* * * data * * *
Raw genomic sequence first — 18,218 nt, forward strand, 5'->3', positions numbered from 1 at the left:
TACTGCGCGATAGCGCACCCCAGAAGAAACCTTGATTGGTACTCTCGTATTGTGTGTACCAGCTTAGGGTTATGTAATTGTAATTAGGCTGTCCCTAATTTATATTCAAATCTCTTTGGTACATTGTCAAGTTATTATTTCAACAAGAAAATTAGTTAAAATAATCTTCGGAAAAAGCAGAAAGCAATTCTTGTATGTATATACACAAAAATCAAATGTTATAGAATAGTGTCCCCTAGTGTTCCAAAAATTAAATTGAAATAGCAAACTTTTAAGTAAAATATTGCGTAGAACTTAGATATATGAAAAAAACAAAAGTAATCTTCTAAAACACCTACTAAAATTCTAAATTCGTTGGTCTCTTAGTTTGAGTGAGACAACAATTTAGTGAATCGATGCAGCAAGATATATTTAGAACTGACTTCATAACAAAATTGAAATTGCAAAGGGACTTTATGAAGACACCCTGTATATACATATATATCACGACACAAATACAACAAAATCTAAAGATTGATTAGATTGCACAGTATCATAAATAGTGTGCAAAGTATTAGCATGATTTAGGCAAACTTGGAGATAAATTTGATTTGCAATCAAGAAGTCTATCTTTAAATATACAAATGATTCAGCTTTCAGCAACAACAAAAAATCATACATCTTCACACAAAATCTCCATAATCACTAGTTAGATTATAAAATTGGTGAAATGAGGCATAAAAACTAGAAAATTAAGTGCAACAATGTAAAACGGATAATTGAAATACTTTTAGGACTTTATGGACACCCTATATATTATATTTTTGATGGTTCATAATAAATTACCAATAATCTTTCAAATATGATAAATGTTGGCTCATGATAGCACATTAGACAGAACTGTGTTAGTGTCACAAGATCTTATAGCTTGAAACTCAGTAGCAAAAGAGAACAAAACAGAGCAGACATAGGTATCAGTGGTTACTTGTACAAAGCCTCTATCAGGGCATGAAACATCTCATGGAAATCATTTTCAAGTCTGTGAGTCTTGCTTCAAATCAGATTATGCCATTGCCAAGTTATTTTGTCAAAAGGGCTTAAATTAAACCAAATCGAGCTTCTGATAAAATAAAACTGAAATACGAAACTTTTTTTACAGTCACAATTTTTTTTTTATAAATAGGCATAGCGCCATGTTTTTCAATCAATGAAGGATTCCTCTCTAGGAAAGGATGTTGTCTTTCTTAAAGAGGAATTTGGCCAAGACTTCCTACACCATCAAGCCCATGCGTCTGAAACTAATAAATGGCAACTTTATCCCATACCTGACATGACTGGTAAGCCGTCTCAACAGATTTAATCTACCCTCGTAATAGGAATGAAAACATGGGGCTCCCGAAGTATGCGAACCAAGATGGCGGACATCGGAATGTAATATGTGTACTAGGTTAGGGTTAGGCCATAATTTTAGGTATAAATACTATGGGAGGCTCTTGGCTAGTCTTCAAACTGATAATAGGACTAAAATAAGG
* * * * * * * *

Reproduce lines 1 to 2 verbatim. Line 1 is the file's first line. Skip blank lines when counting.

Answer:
Raw genomic sequence first — 18,218 nt, forward strand, 5'->3', positions numbered from 1 at the left:
TACTGCGCGATAGCGCACCCCAGAAGAAACCTTGATTGGTACTCTCGTATTGTGTGTACCAGCTTAGGGTTATGTAATTGTAATTAGGCTGTCCCTAATTTATATTCAAATCTCTTTGGTACATTGTCAAGTTATTATTTCAACAAGAAAATTAGTTAAAATAATCTTCGGAAAAAGCAGAAAGCAATTCTTGTATGTATATACACAAAAATCAAATGTTATAGAATAGTGTCCCCTAGTGTTCCAAAAATTAAATTGAAATAGCAAACTTTTAAGTAAAATATTGCGTAGAACTTAGATATATGAAAAAAACAAAAGTAATCTTCTAAAACACCTACTAAAATTCTAAATTCGTTGGTCTCTTAGTTTGAGTGAGACAACAATTTAGTGAATCGATGCAGCAAGATATATTTAGAACTGACTTCATAACAAAATTGAAATTGCAAAGGGACTTTATGAAGACACCCTGTATATACATATATATCACGACACAAATACAACAAAATCTAAAGATTGATTAGATTGCACAGTATCATAAATAGTGTGCAAAGTATTAGCATGATTTAGGCAAACTTGGAGATAAATTTGATTTGCAATCAAGAAGTCTATCTTTAAATATACAAATGATTCAGCTTTCAGCAACAACAAAAAATCATACATCTTCACACAAAATCTCCATAATCACTAGTTAGATTATAAAATTGGTGAAATGAGGCATAAAAACTAGAAAATTAAGTGCAACAATGTAAAACGGATAATTGAAATACTTTTAGGACTTTATGGACACCCTATATATTATATTTTTGATGGTTCATAATAAATTACCAATAATCTTTCAAATATGATAAATGTTGGCTCATGATAGCACATTAGACAGAACTGTGTTAGTGTCACAAGATCTTATAGCTTGAAACTCAGTAGCAAAAGAGAACAAAACAGAGCAGACATAGGTATCAGTGGTTACTTGTACAAAGCCTCTATCAGGGCATGAAACATCTCATGGAAATCATTTTCAAGTCTGTGAGTCTTGCTTCAAATCAGATTATGCCATTGCCAAGTTATTTTGTCAAAAGGGCTTAAATTAAACCAAATCGAGCTTCTGATAAAATAAAACTGAAATACGAAACTTTTTTTACAGTCACAATTTTTTTTTTATAAATAGGCATAGCGCCATGTTTTTCAATCAATGAAGGATTCCTCTCTAGGAAAGGATGTTGTCTTTCTTAAAGAGGAATTTGGCCAAGACTTCCTACACCATCAAGCCCATGCGTCTGAAACTAATAAATGGCAACTTTATCCCATACCTGACATGACTGGTAAGCCGTCTCAACAGATTTAATCTACCCTCGTAATAGGAATGAAAACATGGGGCTCCCGAAGTATGCGAACCAAGATGGCGGACATCGGAATGTAATATGTGTACTAGGTTAGGGTTAGGCCATAATTTTAGGTATAAATACTATGGGAGGCTCTTGGCTAGTCTTCAAACTGATAATAGGACTAAAATAAGG